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Choose a plant or tree or animal near your home, or a favorite view, and observe it for five minutes every day. Find out about the soil in your backyard, the native trees in your neighborhood, the formation of bedrock underneath your condo, what watershed you're in. Restore something instead of replacing it. Garden.

This is the kind of homework assignment you'll receive from lecturer in psychology Sarah Conn, Ph.D. '71. As a pioneer in the emerging field of "ecopsychology," Conn says she is working "to develop methods and forms that enable individuals to sense, think, feel, and act as interdependent beings." With her husband, psychologist Lane Conn, she offers a course on "Ecopsychology: New Models of Mental Health and Psychotherapy" at Cambridge Hospital, sponsored by the Center for Psychology and Social Change, a hospital affiliate.

The familiar modes of psychotherapy--psychoanalytic, behavioral, and humanistic--all reflect what Sarah Conn describes as "the radical individualism that has become the cultural pathology in our time." In an essay for the Sierra Club collection Ecopsychology: Restoring the Earth, Healing the Mind, she critiques the notion that "the individual is an independent, self-contained, separate self, motivated by purely egoistic needs and drives." In contrast, her model for the "ecological self" is what Arthur Koestler called the "holon," something that is "simultaneously a whole in itself...and a part of a larger whole, whether it be a family, a community, a bioregion, or the living planetary ecosystem," explains Conn. Ecopsychology, she adds, is "part of a more systemic, relational trend in psychotherapy today--yet it is unique in its inclusion of the natural world."

This new synthesis of the science of the inner life with the science of the "eco-life" has far-reaching roots, Conn notes--from Gestalt therapy, which emphasizes the experiential connection between wholes and parts, to Gaia theory, which explains the earth's atmosphere as "an almost miraculous interaction of organic and inorganic elements"; from general-systems theory to the transpersonal, transhuman reality of perennial philosophy; from family-systems theory to "deep ecology," which holds human beings as equals of other life on earth, not their stewards or anthropocentric dominators.

The notion of the dysfunctional family is ubiquitous in the United States today, but an ecopsychologist, says Conn, "expands the notion of family to include not only all the rest of the human world, but the nonhuman world as well." "We need to attend to the larger ecological implications of individual experience," she adds. Then you can hear "the earth speaking through you"--and understand individual symptoms not only as indicators of personal or familial dysfunction, but also as signals of distress in the connection to the environment, or in the environment itself.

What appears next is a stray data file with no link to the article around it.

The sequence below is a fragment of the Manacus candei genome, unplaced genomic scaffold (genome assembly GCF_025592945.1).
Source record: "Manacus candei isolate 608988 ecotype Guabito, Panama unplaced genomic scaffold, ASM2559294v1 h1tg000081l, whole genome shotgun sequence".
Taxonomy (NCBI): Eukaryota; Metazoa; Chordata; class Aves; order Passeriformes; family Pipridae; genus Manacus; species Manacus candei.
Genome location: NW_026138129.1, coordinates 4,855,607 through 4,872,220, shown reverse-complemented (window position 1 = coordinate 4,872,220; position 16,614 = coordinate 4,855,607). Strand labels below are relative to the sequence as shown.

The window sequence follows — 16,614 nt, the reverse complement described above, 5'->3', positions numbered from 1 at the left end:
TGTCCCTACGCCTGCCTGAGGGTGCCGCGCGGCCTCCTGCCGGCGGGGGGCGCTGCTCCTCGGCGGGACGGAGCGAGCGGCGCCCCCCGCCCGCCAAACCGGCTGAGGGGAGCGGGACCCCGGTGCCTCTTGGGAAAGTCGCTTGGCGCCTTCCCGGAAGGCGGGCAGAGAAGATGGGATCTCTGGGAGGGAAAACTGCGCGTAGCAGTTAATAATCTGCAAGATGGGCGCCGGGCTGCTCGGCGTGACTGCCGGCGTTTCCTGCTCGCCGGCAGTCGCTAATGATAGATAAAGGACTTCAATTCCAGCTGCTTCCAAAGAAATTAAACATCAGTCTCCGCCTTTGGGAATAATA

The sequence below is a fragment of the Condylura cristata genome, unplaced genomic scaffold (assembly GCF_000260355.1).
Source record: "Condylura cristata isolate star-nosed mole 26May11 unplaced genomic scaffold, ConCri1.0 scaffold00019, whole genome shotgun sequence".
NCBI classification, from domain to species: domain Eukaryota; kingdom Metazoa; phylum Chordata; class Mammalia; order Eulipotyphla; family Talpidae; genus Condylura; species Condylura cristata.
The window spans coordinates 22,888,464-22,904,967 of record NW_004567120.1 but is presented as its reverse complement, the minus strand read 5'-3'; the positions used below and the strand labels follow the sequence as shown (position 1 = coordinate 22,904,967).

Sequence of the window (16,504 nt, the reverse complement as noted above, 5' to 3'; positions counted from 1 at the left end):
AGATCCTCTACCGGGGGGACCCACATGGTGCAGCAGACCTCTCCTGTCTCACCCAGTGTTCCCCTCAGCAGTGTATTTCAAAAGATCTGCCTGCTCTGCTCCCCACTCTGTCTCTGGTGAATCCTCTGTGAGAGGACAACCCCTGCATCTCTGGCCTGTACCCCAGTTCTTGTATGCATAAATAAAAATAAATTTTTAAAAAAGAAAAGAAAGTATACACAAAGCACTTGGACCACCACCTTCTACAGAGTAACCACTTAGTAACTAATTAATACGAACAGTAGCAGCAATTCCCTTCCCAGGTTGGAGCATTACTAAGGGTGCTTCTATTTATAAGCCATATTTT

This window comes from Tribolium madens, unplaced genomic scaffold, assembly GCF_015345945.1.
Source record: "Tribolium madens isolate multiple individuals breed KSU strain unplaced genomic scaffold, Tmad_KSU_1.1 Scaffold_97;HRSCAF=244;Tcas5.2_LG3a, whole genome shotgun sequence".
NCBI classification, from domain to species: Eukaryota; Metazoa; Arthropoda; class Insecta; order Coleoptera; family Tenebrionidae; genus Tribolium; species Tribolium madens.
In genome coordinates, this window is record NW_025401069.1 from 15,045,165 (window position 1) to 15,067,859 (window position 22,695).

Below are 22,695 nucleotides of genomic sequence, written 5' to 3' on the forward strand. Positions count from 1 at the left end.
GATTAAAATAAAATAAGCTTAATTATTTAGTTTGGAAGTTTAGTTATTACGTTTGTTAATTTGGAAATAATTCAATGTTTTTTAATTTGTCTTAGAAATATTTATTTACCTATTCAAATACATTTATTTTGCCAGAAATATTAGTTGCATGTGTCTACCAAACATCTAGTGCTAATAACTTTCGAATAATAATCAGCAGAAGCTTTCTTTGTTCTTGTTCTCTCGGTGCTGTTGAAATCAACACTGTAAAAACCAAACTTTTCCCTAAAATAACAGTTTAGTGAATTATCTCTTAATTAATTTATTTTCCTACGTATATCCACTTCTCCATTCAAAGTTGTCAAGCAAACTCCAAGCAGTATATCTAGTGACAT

One such signal is what Conn calls the "currently sanctioned addiction in this culture"--shopping. She would like to see "materialistic disorder" become an analytic category in the psychologists' Diagnostic and Statistical Manual V, since the "need to consume" is a graphic sign of "our culture's disconnection from the Earth." Conn describes one of her clients as "a microcosm of the culture" in her addictive consumption of everything from electronic equipment to shoes. Eventually the woman stopped buying furniture and started restoring it, sold her sports car, and realized she didn't need 300 pairs of shoes. "For [her]," writes Conn, "self-healing and attention to the Earth go hand in hand."

Conn also cites research on environmental psychology showing that hospital patients whose rooms look out on a natural setting recover more quickly than patients without such a view. Among her own clients, she finds that "those who have a practice of walking and looking at the trees, sky, grass, and leaves--rather than just listening to music on a Walkman--have a resource that really serves them well when they're under stress."

In a video introduction to ecopsychology, Conn asserts that "We know that we're not living in a sustainable way in the world in a physical sense....What we tend not to know is that we are not living in a sustainable way in a psychological sense either--that our psychic resources are being used up by our way of living." The current high incidence of depression is itself an expression of the impoverished emotional "monoculture" that many lives have been reduced to, she suggests. "Ecology teaches us," she writes, "that a diverse, open system, when faced with environmental stress, has more ways to respond to challenge than a uniform, closed one."

~ Harbour Fraser Hodder

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